Transforming a local authority’s support for school improvement: Seven lessons from Norfolk

In June 2013, Ofsted inspected Norfolk County Council's arrangements for supporting school improvement. They judged that these were not effective, and outlined a number of areas for improvement. Isos was commissioned to carry out a review of Norfolk's strategies, A good school for every Norfolk learner and Norfolk to good and great, to identify to identify how these could rapidly lead to improved outcomes. We undertook the review early in the autumn of 2013, and subsequently worked with Norfolk in the spring of 2014 to support them in evaluating their progress ahead of their re-inspection by Ofsted. The re-inspection, which took place in June 2014, found that Norfolk's arrangements for supporting school improvement are now effective.

Based on our work with Norfolk during the past year, we have identified seven key lessons for local authorities seeking to transform their support for school improvement.

1. Articulate a bold ambition, strong vision and clear strategy, underpinned by honest self-evaluation – the title of Norfolk's strategy, A good school for every Norfolk learner, captured their vision concisely and in a way that made their ambition explicit. Beneath the vision, the strategy set out an ambitious trajectory and a set of five connected steps for achieving this goal. Lastly, the strategy differentiated between groups of schools and the specific approach Norfolk planned to take. For each, there was a clear analysis of the problem, the schools they needed to work with, the approach they would take, and the expected impact. Crucially, the vision and strategy articulated schools' own role in their own improvement, and how the local authority would support them to do this effectively.

2. Engage school leaders in shaping the strategy and maintain the dialogue – Norfolk took a pro-active approach to engaging schools in the new strategy, in order to signal change, set out the offer of support and expectations to schools, and engage them as partners in the change process. A Norfolk head teacher with experience of turning around schools in difficulties was seconded to lead the Norfolk to good and great approach, which targeted schools judged to require improvement. Regular communications helped to build momentum and gather feedback.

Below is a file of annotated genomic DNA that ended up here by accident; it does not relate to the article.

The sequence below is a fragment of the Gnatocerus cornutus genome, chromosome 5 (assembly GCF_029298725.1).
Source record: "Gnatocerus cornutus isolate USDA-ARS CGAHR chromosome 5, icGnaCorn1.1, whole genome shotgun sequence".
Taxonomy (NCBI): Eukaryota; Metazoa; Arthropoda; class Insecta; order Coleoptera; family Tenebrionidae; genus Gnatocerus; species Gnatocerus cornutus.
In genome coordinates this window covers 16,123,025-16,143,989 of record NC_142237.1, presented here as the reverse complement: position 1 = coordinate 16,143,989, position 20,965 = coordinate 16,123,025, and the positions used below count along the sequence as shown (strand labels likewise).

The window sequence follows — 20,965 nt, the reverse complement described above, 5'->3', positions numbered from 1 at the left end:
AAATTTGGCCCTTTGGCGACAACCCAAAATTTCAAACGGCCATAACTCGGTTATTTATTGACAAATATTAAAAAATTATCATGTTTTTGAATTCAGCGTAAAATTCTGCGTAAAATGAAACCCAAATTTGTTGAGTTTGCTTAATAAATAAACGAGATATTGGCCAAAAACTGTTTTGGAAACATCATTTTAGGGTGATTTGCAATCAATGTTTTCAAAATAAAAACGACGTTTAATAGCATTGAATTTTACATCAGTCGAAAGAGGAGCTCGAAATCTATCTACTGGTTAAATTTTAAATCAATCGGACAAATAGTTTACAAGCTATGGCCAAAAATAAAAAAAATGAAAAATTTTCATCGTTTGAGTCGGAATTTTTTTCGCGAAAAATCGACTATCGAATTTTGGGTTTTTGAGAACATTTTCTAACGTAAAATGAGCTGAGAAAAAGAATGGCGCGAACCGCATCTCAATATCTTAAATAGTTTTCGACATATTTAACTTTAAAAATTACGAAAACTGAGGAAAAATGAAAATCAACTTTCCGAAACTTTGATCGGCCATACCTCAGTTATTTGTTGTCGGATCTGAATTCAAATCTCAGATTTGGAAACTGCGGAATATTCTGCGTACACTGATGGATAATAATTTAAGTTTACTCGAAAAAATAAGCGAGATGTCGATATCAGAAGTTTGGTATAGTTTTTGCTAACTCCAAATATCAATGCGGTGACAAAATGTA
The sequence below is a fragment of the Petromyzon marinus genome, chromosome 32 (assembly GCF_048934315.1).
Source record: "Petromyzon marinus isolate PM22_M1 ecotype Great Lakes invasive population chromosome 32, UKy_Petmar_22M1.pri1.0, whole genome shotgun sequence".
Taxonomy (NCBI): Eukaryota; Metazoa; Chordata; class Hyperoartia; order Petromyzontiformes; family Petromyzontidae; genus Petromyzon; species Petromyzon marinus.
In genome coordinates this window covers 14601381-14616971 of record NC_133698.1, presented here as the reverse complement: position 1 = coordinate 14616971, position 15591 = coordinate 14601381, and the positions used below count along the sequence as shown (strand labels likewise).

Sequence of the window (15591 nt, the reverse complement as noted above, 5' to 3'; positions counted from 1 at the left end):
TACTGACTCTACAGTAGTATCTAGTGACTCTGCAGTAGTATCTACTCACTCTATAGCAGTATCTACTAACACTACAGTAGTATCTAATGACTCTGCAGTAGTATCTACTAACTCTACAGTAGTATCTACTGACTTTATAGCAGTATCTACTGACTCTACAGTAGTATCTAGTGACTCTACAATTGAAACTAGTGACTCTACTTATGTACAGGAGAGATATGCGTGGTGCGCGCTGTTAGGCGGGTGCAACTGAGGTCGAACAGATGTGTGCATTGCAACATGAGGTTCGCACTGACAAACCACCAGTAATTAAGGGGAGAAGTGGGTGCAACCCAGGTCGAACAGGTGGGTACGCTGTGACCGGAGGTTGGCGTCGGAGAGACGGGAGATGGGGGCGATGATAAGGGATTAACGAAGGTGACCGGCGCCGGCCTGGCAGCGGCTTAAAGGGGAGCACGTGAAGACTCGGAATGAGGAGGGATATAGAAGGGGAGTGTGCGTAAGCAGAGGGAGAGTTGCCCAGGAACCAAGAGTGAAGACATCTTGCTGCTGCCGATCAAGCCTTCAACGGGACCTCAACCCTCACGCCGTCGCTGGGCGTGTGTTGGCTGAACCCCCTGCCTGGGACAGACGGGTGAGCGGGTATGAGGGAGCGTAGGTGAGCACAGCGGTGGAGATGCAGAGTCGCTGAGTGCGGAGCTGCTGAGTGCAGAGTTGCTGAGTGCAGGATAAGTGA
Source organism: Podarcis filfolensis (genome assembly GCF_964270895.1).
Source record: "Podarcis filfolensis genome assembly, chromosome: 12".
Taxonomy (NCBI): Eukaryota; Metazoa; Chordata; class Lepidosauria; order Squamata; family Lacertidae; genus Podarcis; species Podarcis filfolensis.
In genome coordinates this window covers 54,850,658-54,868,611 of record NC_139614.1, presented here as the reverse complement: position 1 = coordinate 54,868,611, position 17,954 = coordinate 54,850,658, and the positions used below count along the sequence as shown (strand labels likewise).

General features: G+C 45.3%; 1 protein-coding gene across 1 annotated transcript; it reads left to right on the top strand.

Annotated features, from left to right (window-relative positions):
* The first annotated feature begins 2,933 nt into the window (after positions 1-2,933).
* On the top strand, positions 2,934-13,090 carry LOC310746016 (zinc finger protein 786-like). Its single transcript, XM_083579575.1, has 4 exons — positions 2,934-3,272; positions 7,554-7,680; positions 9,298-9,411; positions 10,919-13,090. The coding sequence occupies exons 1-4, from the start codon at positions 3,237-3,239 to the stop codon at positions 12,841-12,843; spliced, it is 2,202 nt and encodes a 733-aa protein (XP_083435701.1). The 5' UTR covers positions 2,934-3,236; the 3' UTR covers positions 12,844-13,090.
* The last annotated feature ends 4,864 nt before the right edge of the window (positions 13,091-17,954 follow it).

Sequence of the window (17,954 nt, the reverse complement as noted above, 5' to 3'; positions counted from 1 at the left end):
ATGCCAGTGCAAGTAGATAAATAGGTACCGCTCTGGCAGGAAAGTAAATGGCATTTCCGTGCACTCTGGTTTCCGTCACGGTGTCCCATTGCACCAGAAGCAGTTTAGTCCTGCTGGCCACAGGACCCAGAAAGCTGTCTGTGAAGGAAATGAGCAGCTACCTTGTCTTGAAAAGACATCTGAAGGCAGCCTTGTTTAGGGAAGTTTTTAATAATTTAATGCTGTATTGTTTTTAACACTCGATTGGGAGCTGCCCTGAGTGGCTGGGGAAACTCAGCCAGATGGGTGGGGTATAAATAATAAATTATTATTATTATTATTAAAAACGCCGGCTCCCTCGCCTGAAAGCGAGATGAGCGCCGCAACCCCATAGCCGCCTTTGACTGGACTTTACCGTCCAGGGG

3. Use data forensically to form an objective view of schools' performance – as Ofsted noted, 'the local authority's improvement strategy is based on the forensic use of accurate outcomes data to provide intensive support and challenge for schools.' The use of objective data and a published set of criteria supported a robust assessment of risk and performance in all schools, and subsequently the decision about the level of support and challenge required. For schools that were performing strongly, this began a dialogue about how they could support improvement in other schools. For the schools that were not yet good, Norfolk developed an electronic “report card” to gather data and track progress every six weeks.

4. Ensure rapid diagnosis of need and action – Norfolk developed mechanisms for brokering support swiftly for schools that the data showed required improvement, or for the rapid use of powers of intervention where necessary. Published protocols setting out when powers of intervention would be used was key to ensuring their consistent and timely use.

5. Segment and target groups of schools to build momentum – Norfolk prioritised schools that were "on the cusp of good" or where there was a clear-cut case for using their intervention powers. This was key to building momentum and demonstrating a new approach to supporting school improvement in action.

6. Build capacity through partnerships – Norfolk adopted a pro-active approach to building capacity within the county to support schools to improve. They set out the expectation, rather than the option, for good and outstanding schools to support other schools in Norfolk. They fostered partnerships with external organisations, such as the London Leadership Strategy, and teaching schools to develop system leadership capacity in Norfolk. They also established the Norfolk Education Challenge Board, with an independent chair in David Woods, to provide additional scrutiny and drive improvement.

7. Evaluate impact to drive further improvements – crucially, Norfolk recognised that they are at the beginning of a long-term change process. They are now developing new ways of evaluating impact – including using data in new and more iterative ways, gathering feedback from school leaders systematically, and undertaking in-depth evaluations of specific interventions in schools – to drive and embed sustained improvement in order to achieve a good school for every Norfolk learner.

What did Norfolk say?

“Having secured local support, we wanted to establish the credibility of our renewed approach to supporting school improvement through a thorough process of external evaluation. We needed our new approach to be tested robustly so that it measured up to the best local authorities in the country in terms of supporting school improvement, understanding the distinct role of the LA and working with Ofsted. With a background in policy work, improvement and inspection, ISOS was well placed to provide this challenge. Suitably experienced and skilful individuals quickly provided thought-provoking analysis and evaluation. This prompted further development that was followed by a deeper evaluation by Isos, a process that we plan to repeat over the year ahead.”
— Gordon Boyd, Assistant Director, Education, Norfolk County Council

Ben Bryant